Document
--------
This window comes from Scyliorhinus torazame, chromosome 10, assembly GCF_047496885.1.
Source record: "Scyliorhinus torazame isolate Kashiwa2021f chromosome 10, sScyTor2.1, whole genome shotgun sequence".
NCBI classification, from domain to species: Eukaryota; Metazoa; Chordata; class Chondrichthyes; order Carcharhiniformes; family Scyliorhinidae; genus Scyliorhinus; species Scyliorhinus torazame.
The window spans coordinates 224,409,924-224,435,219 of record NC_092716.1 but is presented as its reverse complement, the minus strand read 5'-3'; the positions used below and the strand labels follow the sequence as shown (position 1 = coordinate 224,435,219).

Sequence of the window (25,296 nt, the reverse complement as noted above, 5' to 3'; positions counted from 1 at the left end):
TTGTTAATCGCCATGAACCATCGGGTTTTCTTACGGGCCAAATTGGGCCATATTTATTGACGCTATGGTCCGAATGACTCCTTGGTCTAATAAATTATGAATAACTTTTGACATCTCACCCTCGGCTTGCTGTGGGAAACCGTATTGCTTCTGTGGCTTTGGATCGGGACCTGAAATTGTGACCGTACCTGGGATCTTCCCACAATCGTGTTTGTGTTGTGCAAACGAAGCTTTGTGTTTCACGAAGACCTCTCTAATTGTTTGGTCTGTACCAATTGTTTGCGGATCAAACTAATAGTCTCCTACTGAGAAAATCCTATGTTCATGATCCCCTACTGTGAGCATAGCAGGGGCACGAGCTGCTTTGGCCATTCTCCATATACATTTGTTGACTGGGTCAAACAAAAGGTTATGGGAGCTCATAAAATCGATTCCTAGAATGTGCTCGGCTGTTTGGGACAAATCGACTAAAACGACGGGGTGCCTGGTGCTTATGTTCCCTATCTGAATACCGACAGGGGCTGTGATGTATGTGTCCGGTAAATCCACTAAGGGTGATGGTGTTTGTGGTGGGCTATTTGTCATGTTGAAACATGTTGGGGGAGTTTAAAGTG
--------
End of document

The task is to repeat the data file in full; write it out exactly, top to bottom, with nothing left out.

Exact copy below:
This window comes from Scyliorhinus torazame, chromosome 10, assembly GCF_047496885.1.
Source record: "Scyliorhinus torazame isolate Kashiwa2021f chromosome 10, sScyTor2.1, whole genome shotgun sequence".
NCBI classification, from domain to species: Eukaryota; Metazoa; Chordata; class Chondrichthyes; order Carcharhiniformes; family Scyliorhinidae; genus Scyliorhinus; species Scyliorhinus torazame.
The window spans coordinates 224,409,924-224,435,219 of record NC_092716.1 but is presented as its reverse complement, the minus strand read 5'-3'; the positions used below and the strand labels follow the sequence as shown (position 1 = coordinate 224,435,219).

Sequence of the window (25,296 nt, the reverse complement as noted above, 5' to 3'; positions counted from 1 at the left end):
TTGTTAATCGCCATGAACCATCGGGTTTTCTTACGGGCCAAATTGGGCCATATTTATTGACGCTATGGTCCGAATGACTCCTTGGTCTAATAAATTATGAATAACTTTTGACATCTCACCCTCGGCTTGCTGTGGGAAACCGTATTGCTTCTGTGGCTTTGGATCGGGACCTGAAATTGTGACCGTACCTGGGATCTTCCCACAATCGTGTTTGTGTTGTGCAAACGAAGCTTTGTGTTTCACGAAGACCTCTCTAATTGTTTGGTCTGTACCAATTGTTTGCGGATCAAACTAATAGTCTCCTACTGAGAAAATCCTATGTTCATGATCCCCTACTGTGAGCATAGCAGGGGCACGAGCTGCTTTGGCCATTCTCCATATACATTTGTTGACTGGGTCAAACAAAAGGTTATGGGAGCTCATAAAATCGATTCCTAGAATGTGCTCGGCTGTTTGGGACAAATCGACTAAAACGACGGGGTGCCTGGTGCTTATGTTCCCTATCTGAATACCGACAGGGGCTGTGATGTATGTGTCCGGTAAATCCACTAAGGGTGATGGTGTTTGTGGTGGGCTATTTGTCATGTTGAAACATGTTGGGGGAGTTTAAAGTG